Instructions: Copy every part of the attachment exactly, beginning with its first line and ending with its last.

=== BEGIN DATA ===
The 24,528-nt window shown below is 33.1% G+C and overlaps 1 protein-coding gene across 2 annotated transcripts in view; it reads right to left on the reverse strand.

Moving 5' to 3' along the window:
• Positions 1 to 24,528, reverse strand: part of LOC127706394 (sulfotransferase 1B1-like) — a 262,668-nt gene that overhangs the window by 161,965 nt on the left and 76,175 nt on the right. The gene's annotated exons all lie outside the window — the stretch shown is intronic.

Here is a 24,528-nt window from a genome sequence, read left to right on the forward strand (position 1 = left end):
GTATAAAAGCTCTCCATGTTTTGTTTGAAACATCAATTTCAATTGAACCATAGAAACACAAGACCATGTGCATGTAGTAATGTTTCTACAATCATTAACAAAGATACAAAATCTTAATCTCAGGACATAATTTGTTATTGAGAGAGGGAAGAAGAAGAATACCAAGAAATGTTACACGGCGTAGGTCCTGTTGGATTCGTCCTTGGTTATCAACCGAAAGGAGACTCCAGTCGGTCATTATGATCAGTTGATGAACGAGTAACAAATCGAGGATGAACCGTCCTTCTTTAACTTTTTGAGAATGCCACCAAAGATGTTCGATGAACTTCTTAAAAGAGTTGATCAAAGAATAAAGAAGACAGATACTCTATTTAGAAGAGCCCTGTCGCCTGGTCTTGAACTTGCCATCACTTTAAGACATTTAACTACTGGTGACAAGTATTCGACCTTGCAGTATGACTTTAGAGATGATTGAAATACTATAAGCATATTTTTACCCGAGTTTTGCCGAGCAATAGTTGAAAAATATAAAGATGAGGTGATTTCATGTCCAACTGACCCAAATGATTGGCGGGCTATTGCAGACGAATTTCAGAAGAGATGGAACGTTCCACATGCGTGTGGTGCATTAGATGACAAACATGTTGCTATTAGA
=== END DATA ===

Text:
The 24,528-nt window shown below is 33.1% G+C and overlaps 1 protein-coding gene across 2 annotated transcripts in view; it reads right to left on the reverse strand.

Moving 5' to 3' along the window:
• Positions 1 to 24,528, reverse strand: part of LOC127706394 (sulfotransferase 1B1-like) — a 262,668-nt gene that overhangs the window by 161,965 nt on the left and 76,175 nt on the right. The gene's annotated exons all lie outside the window — the stretch shown is intronic.

Here is a 24,528-nt window from a genome sequence, read left to right on the forward strand (position 1 = left end):
GTATAAAAGCTCTCCATGTTTTGTTTGAAACATCAATTTCAATTGAACCATAGAAACACAAGACCATGTGCATGTAGTAATGTTTCTACAATCATTAACAAAGATACAAAATCTTAATCTCAGGACATAATTTGTTATTGAGAGAGGGAAGAAGAAGAATACCAAGAAATGTTACACGGCGTAGGTCCTGTTGGATTCGTCCTTGGTTATCAACCGAAAGGAGACTCCAGTCGGTCATTATGATCAGTTGATGAACGAGTAACAAATCGAGGATGAACCGTCCTTCTTTAACTTTTTGAGAATGCCACCAAAGATGTTCGATGAACTTCTTAAAAGAGTTGATCAAAGAATAAAGAAGACAGATACTCTATTTAGAAGAGCCCTGTCGCCTGGTCTTGAACTTGCCATCACTTTAAGACATTTAACTACTGGTGACAAGTATTCGACCTTGCAGTATGACTTTAGAGATGATTGAAATACTATAAGCATATTTTTACCCGAGTTTTGCCGAGCAATAGTTGAAAAATATAAAGATGAGGTGATTTCATGTCCAACTGACCCAAATGATTGGCGGGCTATTGCAGACGAATTTCAGAAGAGATGGAACGTTCCACATGCGTGTGGTGCATTAGATGACAAACATGTTGCTATTAGA